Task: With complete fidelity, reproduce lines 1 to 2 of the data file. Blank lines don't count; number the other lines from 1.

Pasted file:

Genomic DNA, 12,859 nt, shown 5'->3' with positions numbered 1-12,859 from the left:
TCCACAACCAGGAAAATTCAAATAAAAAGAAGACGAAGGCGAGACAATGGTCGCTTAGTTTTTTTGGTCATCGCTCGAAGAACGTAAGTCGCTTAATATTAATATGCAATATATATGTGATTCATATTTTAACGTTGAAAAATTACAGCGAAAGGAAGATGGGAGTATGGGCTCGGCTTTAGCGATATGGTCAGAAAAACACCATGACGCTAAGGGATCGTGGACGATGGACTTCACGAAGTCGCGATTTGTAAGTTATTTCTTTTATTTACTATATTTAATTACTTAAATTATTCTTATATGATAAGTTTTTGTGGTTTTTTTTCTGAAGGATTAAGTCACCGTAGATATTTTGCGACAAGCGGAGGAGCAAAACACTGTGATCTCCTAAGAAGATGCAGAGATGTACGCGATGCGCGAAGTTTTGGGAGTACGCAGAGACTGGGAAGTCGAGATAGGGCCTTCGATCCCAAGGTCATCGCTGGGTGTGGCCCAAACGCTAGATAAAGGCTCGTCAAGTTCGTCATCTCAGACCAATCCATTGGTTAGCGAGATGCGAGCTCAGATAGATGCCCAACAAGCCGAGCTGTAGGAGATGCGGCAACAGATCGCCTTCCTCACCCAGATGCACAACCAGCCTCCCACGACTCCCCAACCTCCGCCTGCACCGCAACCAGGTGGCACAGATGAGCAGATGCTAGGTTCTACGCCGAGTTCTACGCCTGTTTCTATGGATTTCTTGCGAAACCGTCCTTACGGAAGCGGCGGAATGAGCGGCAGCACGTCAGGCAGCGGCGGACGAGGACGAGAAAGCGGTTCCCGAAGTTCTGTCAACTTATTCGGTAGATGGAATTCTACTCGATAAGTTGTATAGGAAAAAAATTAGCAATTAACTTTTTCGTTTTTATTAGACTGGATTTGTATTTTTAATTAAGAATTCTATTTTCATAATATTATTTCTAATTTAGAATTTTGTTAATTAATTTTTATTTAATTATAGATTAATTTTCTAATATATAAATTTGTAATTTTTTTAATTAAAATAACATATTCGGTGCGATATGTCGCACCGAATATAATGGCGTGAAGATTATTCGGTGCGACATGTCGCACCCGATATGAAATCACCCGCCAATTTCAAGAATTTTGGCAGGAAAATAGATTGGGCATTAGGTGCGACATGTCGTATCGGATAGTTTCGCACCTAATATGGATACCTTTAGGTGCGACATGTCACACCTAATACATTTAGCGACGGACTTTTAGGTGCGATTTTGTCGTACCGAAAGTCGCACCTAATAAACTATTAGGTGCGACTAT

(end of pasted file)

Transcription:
Genomic DNA, 12,859 nt, shown 5'->3' with positions numbered 1-12,859 from the left:
TCCACAACCAGGAAAATTCAAATAAAAAGAAGACGAAGGCGAGACAATGGTCGCTTAGTTTTTTTGGTCATCGCTCGAAGAACGTAAGTCGCTTAATATTAATATGCAATATATATGTGATTCATATTTTAACGTTGAAAAATTACAGCGAAAGGAAGATGGGAGTATGGGCTCGGCTTTAGCGATATGGTCAGAAAAACACCATGACGCTAAGGGATCGTGGACGATGGACTTCACGAAGTCGCGATTTGTAAGTTATTTCTTTTATTTACTATATTTAATTACTTAAATTATTCTTATATGATAAGTTTTTGTGGTTTTTTTTCTGAAGGATTAAGTCACCGTAGATATTTTGCGACAAGCGGAGGAGCAAAACACTGTGATCTCCTAAGAAGATGCAGAGATGTACGCGATGCGCGAAGTTTTGGGAGTACGCAGAGACTGGGAAGTCGAGATAGGGCCTTCGATCCCAAGGTCATCGCTGGGTGTGGCCCAAACGCTAGATAAAGGCTCGTCAAGTTCGTCATCTCAGACCAATCCATTGGTTAGCGAGATGCGAGCTCAGATAGATGCCCAACAAGCCGAGCTGTAGGAGATGCGGCAACAGATCGCCTTCCTCACCCAGATGCACAACCAGCCTCCCACGACTCCCCAACCTCCGCCTGCACCGCAACCAGGTGGCACAGATGAGCAGATGCTAGGTTCTACGCCGAGTTCTACGCCTGTTTCTATGGATTTCTTGCGAAACCGTCCTTACGGAAGCGGCGGAATGAGCGGCAGCACGTCAGGCAGCGGCGGACGAGGACGAGAAAGCGGTTCCCGAAGTTCTGTCAACTTATTCGGTAGATGGAATTCTACTCGATAAGTTGTATAGGAAAAAAATTAGCAATTAACTTTTTCGTTTTTATTAGACTGGATTTGTATTTTTAATTAAGAATTCTATTTTCATAATATTATTTCTAATTTAGAATTTTGTTAATTAATTTTTATTTAATTATAGATTAATTTTCTAATATATAAATTTGTAATTTTTTTAATTAAAATAACATATTCGGTGCGATATGTCGCACCGAATATAATGGCGTGAAGATTATTCGGTGCGACATGTCGCACCCGATATGAAATCACCCGCCAATTTCAAGAATTTTGGCAGGAAAATAGATTGGGCATTAGGTGCGACATGTCGTATCGGATAGTTTCGCACCTAATATGGATACCTTTAGGTGCGACATGTCACACCTAATACATTTAGCGACGGACTTTTAGGTGCGATTTTGTCGTACCGAAAGTCGCACCTAATAAACTATTAGGTGCGACTAT